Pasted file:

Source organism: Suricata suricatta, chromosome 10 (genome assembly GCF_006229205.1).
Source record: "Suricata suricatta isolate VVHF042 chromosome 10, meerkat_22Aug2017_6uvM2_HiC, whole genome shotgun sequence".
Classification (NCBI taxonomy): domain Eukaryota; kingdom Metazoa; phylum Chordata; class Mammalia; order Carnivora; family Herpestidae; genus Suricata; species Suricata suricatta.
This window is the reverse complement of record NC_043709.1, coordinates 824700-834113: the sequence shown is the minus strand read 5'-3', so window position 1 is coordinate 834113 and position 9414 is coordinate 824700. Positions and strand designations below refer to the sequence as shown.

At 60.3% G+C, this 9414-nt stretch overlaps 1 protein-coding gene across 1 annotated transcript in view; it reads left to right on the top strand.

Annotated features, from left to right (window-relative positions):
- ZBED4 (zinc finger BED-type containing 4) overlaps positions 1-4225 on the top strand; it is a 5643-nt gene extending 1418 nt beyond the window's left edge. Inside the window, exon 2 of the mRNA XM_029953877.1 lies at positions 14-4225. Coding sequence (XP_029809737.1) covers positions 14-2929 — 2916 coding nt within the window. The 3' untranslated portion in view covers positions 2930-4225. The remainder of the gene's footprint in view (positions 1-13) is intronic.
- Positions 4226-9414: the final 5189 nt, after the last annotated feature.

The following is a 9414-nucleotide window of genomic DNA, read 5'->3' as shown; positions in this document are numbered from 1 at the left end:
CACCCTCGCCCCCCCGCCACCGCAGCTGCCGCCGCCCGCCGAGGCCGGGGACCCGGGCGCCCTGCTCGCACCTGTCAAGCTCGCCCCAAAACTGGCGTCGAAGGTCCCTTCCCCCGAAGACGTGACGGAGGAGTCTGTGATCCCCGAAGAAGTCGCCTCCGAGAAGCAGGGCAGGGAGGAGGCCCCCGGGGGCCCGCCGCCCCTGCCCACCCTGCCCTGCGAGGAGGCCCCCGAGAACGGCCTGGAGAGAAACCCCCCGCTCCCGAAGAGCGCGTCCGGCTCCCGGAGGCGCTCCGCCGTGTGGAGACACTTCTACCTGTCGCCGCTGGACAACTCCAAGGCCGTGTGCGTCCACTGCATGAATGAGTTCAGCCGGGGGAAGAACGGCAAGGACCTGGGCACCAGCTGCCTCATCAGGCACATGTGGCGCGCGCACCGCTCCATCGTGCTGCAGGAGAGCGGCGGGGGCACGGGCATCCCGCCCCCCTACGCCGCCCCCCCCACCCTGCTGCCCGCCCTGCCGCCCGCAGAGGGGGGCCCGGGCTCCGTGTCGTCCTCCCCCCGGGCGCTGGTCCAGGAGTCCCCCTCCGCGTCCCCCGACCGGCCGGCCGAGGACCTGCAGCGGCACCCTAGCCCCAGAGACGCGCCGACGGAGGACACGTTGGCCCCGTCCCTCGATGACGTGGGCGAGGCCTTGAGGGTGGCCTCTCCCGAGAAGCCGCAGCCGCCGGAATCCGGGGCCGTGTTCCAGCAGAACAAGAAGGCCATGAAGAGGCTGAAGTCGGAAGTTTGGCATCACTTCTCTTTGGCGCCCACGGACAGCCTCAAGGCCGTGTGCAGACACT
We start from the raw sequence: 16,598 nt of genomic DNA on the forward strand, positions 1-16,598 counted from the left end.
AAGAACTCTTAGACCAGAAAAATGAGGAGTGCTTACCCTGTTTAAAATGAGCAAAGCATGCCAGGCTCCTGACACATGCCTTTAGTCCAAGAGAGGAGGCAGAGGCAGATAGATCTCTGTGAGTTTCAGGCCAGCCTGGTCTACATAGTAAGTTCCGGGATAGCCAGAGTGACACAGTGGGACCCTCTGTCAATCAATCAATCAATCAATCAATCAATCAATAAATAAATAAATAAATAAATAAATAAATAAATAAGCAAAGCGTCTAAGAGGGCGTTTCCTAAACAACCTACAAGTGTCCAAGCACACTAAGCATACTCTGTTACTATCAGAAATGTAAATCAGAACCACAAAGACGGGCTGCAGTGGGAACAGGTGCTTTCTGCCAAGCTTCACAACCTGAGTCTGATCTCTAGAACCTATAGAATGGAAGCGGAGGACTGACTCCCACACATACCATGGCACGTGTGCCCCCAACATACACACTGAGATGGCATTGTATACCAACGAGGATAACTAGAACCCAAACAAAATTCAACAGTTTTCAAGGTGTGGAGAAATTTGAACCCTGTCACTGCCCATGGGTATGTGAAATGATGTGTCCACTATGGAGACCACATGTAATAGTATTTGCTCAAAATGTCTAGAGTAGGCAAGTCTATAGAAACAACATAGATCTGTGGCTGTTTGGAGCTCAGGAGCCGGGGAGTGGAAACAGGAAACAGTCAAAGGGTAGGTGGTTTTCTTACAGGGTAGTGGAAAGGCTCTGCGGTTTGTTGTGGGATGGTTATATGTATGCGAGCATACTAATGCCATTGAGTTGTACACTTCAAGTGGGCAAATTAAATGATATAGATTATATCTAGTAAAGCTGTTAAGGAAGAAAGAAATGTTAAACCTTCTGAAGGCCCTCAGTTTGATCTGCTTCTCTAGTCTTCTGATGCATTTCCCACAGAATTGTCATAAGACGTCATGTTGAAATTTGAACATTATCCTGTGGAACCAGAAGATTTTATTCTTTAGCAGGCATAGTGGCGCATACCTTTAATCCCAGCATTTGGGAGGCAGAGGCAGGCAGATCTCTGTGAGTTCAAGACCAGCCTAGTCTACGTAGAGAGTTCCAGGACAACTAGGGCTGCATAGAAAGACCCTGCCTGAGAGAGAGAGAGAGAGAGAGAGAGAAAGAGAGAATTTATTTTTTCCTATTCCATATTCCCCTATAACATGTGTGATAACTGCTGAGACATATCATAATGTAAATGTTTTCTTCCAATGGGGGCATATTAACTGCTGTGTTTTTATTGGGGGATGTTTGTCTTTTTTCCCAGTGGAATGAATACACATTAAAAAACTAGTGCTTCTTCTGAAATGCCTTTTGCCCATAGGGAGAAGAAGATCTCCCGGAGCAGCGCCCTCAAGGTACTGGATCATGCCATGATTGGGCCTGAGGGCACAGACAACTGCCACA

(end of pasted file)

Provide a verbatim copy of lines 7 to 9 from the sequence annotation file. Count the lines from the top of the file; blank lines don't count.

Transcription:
- ZBED4 (zinc finger BED-type containing 4) overlaps positions 1-4225 on the top strand; it is a 5643-nt gene extending 1418 nt beyond the window's left edge. Inside the window, exon 2 of the mRNA XM_029953877.1 lies at positions 14-4225. Coding sequence (XP_029809737.1) covers positions 14-2929 — 2916 coding nt within the window. The 3' untranslated portion in view covers positions 2930-4225. The remainder of the gene's footprint in view (positions 1-13) is intronic.
- Positions 4226-9414: the final 5189 nt, after the last annotated feature.

The following is a 9414-nucleotide window of genomic DNA, read 5'->3' as shown; positions in this document are numbered from 1 at the left end: